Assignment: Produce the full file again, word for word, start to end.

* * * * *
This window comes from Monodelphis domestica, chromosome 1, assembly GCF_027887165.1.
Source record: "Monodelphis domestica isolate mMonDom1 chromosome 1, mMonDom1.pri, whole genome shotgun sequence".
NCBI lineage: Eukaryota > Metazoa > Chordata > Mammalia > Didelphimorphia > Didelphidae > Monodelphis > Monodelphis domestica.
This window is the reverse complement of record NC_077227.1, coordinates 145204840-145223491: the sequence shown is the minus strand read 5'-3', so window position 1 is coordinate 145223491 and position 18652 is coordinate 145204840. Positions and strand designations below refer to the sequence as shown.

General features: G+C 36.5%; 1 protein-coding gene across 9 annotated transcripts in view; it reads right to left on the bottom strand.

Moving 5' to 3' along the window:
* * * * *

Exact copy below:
This window comes from Monodelphis domestica, chromosome 1, assembly GCF_027887165.1.
Source record: "Monodelphis domestica isolate mMonDom1 chromosome 1, mMonDom1.pri, whole genome shotgun sequence".
NCBI lineage: Eukaryota > Metazoa > Chordata > Mammalia > Didelphimorphia > Didelphidae > Monodelphis > Monodelphis domestica.
This window is the reverse complement of record NC_077227.1, coordinates 145204840-145223491: the sequence shown is the minus strand read 5'-3', so window position 1 is coordinate 145223491 and position 18652 is coordinate 145204840. Positions and strand designations below refer to the sequence as shown.

General features: G+C 36.5%; 1 protein-coding gene across 9 annotated transcripts in view; it reads right to left on the bottom strand.

Moving 5' to 3' along the window: